In March, 1966, LIFE magazine published Grey Villet’s photos of Richard and Mildred Loving, an interracial couple in Virginia who were in the process of challenging the state’s anti-miscegenation laws, first in Virginia’s Supreme Court and later in the U.S. Supreme Court. June 12 is the 50th anniversary of the high court’s eventual decision to strike down the law in Virginia and 16 other states. On the occasion, Princeton Architectural Press has published The Lovings: An Intimate Portrait, a book of Villet’s photos of the couple and their family with essays by Villet’s wife, Barbara Villet, and photojournalist Stephen Crowley.
The couple’s story has been told in documentaries and fictional films, but the book offers an intimate look at their life at a particular moment, mid-way through the drama of their story. Villet photographed the couple while they were secretly living in a Virginia farmhouse rented under an assumed name, as they waited for their case to move forward. The couple had returned to Virginia after spending five years in Washington, DC, where they fled after a Virginia judge told them they could either go to jail for their crime of being married, or leave the state. They decided to return to be closer to family and friends, and with help from lawyers they found through Attorney General Robert Kennedy and the ACLU, Bernard S. Cohen and Philip Hirschkop, they went to court. The couple knew that others would benefit from their struggle if they succeeded, but as the LIFE story makes clear, they were primarily motivated by a simple desire to be together.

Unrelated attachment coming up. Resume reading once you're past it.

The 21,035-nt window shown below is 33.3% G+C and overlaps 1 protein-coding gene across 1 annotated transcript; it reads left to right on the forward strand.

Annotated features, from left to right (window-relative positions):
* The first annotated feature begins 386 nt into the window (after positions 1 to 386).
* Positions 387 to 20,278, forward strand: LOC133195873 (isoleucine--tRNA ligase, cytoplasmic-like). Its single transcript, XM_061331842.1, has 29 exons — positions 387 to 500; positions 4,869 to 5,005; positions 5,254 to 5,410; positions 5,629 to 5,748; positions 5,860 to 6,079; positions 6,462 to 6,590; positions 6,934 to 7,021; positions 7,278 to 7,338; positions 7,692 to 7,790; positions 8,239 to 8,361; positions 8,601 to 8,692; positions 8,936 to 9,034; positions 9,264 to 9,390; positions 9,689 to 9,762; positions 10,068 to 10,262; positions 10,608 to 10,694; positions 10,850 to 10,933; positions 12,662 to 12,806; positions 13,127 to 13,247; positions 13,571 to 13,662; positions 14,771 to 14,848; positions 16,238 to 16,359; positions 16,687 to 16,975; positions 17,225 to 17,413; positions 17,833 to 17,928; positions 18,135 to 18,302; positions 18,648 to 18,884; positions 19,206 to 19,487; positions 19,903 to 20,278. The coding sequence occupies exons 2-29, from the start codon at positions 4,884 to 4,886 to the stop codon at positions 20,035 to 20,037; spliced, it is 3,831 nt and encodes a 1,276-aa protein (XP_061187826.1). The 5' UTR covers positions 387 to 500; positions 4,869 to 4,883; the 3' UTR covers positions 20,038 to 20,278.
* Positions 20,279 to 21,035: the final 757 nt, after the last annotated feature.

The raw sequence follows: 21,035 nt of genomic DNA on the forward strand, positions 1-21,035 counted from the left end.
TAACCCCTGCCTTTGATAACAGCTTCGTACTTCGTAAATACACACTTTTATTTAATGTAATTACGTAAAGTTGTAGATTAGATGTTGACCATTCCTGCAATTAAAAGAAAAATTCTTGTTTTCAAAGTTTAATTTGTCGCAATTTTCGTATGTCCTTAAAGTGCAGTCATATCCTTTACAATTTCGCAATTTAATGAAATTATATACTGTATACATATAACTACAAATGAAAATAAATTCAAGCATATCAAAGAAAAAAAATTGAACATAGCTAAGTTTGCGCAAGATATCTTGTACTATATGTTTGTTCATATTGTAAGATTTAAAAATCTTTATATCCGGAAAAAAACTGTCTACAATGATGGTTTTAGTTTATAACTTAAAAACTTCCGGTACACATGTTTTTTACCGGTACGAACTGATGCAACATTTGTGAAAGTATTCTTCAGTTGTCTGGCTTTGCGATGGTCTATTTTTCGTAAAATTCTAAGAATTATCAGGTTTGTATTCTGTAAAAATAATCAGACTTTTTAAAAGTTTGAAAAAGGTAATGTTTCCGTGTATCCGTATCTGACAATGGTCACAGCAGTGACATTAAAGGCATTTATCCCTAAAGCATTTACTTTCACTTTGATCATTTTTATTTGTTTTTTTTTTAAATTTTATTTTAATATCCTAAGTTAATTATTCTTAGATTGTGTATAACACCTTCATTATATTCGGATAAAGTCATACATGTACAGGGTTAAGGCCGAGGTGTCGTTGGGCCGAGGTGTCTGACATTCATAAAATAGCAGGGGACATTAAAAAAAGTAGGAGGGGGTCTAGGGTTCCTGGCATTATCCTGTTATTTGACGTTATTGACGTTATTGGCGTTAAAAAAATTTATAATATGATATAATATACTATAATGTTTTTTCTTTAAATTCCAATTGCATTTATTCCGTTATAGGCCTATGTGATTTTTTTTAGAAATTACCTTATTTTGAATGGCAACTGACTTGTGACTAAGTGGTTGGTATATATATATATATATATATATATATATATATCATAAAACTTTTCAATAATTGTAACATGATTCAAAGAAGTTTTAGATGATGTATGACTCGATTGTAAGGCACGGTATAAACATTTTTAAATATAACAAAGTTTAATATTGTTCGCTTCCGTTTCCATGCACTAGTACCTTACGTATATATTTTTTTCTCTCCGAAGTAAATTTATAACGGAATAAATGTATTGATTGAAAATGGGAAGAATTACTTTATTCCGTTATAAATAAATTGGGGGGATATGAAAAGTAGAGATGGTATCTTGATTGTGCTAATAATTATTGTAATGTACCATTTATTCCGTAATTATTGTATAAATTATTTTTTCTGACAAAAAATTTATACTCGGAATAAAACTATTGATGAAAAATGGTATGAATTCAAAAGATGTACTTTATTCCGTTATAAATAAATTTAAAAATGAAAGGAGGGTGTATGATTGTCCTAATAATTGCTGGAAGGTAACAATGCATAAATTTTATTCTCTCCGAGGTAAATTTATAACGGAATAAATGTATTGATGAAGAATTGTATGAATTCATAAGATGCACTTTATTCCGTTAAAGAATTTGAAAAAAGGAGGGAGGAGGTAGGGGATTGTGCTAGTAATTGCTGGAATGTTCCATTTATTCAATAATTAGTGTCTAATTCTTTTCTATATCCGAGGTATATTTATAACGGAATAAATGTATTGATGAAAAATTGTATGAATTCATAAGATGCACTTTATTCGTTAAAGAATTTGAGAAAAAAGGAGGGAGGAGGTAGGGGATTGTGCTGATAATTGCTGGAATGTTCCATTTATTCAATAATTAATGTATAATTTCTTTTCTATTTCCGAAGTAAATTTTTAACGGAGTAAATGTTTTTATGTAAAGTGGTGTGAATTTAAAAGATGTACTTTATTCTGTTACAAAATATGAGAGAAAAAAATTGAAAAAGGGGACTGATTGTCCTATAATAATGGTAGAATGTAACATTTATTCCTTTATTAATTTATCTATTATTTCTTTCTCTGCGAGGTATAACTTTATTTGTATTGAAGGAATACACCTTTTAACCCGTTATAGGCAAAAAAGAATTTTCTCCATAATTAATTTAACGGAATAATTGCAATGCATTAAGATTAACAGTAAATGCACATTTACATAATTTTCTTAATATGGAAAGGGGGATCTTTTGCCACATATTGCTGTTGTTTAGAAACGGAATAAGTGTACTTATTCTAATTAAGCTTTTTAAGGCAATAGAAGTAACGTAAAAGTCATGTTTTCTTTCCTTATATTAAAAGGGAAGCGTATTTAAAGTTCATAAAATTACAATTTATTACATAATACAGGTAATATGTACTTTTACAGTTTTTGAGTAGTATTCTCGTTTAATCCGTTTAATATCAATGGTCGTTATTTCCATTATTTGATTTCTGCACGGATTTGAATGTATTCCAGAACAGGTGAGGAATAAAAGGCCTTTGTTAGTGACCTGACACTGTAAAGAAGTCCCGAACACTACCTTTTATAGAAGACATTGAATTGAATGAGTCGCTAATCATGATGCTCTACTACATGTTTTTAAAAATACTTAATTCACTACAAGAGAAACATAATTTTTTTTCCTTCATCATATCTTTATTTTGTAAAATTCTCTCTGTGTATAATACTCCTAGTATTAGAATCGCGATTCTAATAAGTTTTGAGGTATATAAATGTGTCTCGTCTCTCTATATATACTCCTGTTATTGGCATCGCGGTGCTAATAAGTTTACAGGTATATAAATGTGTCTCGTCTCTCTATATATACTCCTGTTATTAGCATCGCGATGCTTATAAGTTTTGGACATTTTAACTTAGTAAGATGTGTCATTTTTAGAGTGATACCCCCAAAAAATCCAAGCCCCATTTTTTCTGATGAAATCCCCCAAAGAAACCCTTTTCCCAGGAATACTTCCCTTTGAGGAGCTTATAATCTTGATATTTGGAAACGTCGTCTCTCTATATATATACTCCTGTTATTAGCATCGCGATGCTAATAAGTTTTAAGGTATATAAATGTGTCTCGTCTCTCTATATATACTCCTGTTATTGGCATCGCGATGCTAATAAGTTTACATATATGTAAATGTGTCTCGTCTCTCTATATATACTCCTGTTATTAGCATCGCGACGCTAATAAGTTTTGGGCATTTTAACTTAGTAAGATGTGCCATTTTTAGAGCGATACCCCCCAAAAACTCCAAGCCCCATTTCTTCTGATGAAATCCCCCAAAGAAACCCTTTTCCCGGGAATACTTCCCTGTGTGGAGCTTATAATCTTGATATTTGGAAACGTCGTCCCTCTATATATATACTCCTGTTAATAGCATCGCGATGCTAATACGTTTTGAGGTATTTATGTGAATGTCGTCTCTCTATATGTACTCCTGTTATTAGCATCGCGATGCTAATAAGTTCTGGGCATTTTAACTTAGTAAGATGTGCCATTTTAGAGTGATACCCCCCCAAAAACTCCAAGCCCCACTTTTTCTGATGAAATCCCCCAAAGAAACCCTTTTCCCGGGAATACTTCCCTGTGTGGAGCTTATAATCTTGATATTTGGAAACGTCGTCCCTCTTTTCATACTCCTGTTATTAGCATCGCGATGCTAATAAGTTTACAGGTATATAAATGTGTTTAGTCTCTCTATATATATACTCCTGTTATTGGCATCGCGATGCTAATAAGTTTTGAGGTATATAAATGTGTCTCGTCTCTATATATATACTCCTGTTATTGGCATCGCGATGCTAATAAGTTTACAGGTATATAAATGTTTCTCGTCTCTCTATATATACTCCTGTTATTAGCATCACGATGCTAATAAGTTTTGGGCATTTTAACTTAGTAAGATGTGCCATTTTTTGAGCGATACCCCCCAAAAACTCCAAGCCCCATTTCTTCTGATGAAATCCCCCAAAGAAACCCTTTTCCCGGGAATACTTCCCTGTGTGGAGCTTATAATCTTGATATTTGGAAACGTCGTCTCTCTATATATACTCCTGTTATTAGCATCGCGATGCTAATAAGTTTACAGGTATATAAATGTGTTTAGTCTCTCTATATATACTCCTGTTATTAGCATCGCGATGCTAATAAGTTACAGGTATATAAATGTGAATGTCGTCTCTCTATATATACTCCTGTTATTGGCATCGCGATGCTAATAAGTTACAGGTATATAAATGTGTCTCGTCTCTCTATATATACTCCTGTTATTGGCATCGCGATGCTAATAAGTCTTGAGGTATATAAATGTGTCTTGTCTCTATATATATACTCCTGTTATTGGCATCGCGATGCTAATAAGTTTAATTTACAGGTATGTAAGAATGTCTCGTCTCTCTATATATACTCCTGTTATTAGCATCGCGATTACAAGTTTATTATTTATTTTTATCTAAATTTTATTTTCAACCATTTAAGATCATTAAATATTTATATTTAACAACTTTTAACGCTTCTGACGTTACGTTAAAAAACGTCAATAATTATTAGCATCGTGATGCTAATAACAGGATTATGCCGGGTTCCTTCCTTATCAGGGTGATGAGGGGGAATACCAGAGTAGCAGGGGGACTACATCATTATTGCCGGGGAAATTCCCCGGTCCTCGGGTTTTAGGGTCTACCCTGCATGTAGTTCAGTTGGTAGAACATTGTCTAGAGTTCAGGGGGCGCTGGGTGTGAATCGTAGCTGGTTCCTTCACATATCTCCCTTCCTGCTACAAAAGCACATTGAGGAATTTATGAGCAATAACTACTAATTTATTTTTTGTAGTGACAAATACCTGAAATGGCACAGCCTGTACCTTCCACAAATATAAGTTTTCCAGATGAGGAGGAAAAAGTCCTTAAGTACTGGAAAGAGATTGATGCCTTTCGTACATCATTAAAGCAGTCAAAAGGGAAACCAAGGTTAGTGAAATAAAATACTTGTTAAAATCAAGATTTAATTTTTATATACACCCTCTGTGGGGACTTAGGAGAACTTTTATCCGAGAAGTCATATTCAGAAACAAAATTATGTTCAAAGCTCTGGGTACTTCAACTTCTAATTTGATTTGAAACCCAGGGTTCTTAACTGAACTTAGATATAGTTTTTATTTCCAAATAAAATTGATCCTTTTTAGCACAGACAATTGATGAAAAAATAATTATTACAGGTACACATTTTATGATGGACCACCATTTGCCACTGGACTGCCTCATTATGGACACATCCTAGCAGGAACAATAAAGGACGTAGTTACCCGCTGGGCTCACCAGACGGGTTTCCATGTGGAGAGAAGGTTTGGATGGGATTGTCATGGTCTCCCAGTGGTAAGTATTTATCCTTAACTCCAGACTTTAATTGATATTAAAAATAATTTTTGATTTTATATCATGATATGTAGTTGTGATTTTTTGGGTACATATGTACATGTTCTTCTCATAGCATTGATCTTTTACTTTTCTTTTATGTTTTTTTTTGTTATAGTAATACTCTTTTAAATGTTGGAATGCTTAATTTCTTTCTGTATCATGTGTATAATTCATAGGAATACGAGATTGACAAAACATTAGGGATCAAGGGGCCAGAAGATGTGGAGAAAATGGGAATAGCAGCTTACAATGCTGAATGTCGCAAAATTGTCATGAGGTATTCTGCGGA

That romantic sense comes through in Villet’s photos, which show a broader and more complex version of the Lovings’ lives than the four-page magazine story could. In a wood-paneled office, they meet with their lawyers while their daughter looks on, bored. They kiss and talk on the porch and hang out with their sharply dressed, multiracial group of friends at the speedway, where Richard and two buddies race the dragster they fixed up. They play with their three children on the couch, visit with family, and shop for groceries in another county, where they will not be recognized by law enforcement. As Barbara Villet writes in the book, “What began to emerge before [Villet’s] lenses was a portrait of them as a quintessentially ordinary couple extraordinarily in love with each other.”
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